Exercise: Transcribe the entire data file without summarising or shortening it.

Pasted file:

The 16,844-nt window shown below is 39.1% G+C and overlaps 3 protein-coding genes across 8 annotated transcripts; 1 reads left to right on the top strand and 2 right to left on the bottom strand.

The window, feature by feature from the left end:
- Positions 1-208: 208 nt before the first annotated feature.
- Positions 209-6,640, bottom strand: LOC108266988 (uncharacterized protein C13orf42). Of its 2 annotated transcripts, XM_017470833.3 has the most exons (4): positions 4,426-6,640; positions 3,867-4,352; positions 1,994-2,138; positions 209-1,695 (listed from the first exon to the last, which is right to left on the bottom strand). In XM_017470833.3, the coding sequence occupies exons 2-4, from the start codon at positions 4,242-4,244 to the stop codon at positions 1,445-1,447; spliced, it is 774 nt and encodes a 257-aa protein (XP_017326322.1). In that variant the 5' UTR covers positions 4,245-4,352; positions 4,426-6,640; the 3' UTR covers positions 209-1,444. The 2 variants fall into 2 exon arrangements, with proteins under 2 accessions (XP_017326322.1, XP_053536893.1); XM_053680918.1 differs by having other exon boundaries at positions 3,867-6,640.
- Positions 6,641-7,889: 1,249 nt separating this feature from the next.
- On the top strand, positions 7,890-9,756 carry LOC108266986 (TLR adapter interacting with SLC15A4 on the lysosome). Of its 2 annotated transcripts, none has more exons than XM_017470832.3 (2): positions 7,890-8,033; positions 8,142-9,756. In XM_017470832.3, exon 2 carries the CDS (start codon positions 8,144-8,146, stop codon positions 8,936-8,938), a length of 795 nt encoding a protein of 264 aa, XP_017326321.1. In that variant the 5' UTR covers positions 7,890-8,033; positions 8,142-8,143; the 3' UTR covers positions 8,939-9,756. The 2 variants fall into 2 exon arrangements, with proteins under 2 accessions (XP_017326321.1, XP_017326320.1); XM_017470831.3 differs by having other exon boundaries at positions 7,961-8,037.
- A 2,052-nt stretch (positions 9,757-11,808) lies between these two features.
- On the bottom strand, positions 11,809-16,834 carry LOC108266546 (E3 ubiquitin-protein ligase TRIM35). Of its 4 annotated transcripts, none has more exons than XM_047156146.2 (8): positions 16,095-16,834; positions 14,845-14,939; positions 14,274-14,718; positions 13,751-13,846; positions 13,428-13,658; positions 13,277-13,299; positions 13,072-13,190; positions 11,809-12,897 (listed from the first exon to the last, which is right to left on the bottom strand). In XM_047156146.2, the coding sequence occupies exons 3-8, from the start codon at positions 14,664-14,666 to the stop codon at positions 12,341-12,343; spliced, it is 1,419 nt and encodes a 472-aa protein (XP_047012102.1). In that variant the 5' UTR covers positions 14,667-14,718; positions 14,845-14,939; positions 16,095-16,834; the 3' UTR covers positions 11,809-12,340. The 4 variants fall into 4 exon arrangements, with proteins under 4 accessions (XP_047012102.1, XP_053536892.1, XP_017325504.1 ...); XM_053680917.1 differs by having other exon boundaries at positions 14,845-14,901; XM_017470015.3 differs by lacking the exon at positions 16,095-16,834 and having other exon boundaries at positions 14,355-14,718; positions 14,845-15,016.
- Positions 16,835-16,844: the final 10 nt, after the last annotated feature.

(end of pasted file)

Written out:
The 16,844-nt window shown below is 39.1% G+C and overlaps 3 protein-coding genes across 8 annotated transcripts; 1 reads left to right on the top strand and 2 right to left on the bottom strand.

The window, feature by feature from the left end:
- Positions 1-208: 208 nt before the first annotated feature.
- Positions 209-6,640, bottom strand: LOC108266988 (uncharacterized protein C13orf42). Of its 2 annotated transcripts, XM_017470833.3 has the most exons (4): positions 4,426-6,640; positions 3,867-4,352; positions 1,994-2,138; positions 209-1,695 (listed from the first exon to the last, which is right to left on the bottom strand). In XM_017470833.3, the coding sequence occupies exons 2-4, from the start codon at positions 4,242-4,244 to the stop codon at positions 1,445-1,447; spliced, it is 774 nt and encodes a 257-aa protein (XP_017326322.1). In that variant the 5' UTR covers positions 4,245-4,352; positions 4,426-6,640; the 3' UTR covers positions 209-1,444. The 2 variants fall into 2 exon arrangements, with proteins under 2 accessions (XP_017326322.1, XP_053536893.1); XM_053680918.1 differs by having other exon boundaries at positions 3,867-6,640.
- Positions 6,641-7,889: 1,249 nt separating this feature from the next.
- On the top strand, positions 7,890-9,756 carry LOC108266986 (TLR adapter interacting with SLC15A4 on the lysosome). Of its 2 annotated transcripts, none has more exons than XM_017470832.3 (2): positions 7,890-8,033; positions 8,142-9,756. In XM_017470832.3, exon 2 carries the CDS (start codon positions 8,144-8,146, stop codon positions 8,936-8,938), a length of 795 nt encoding a protein of 264 aa, XP_017326321.1. In that variant the 5' UTR covers positions 7,890-8,033; positions 8,142-8,143; the 3' UTR covers positions 8,939-9,756. The 2 variants fall into 2 exon arrangements, with proteins under 2 accessions (XP_017326321.1, XP_017326320.1); XM_017470831.3 differs by having other exon boundaries at positions 7,961-8,037.
- A 2,052-nt stretch (positions 9,757-11,808) lies between these two features.
- On the bottom strand, positions 11,809-16,834 carry LOC108266546 (E3 ubiquitin-protein ligase TRIM35). Of its 4 annotated transcripts, none has more exons than XM_047156146.2 (8): positions 16,095-16,834; positions 14,845-14,939; positions 14,274-14,718; positions 13,751-13,846; positions 13,428-13,658; positions 13,277-13,299; positions 13,072-13,190; positions 11,809-12,897 (listed from the first exon to the last, which is right to left on the bottom strand). In XM_047156146.2, the coding sequence occupies exons 3-8, from the start codon at positions 14,664-14,666 to the stop codon at positions 12,341-12,343; spliced, it is 1,419 nt and encodes a 472-aa protein (XP_047012102.1). In that variant the 5' UTR covers positions 14,667-14,718; positions 14,845-14,939; positions 16,095-16,834; the 3' UTR covers positions 11,809-12,340. The 4 variants fall into 4 exon arrangements, with proteins under 4 accessions (XP_047012102.1, XP_053536892.1, XP_017325504.1 ...); XM_053680917.1 differs by having other exon boundaries at positions 14,845-14,901; XM_017470015.3 differs by lacking the exon at positions 16,095-16,834 and having other exon boundaries at positions 14,355-14,718; positions 14,845-15,016.
- Positions 16,835-16,844: the final 10 nt, after the last annotated feature.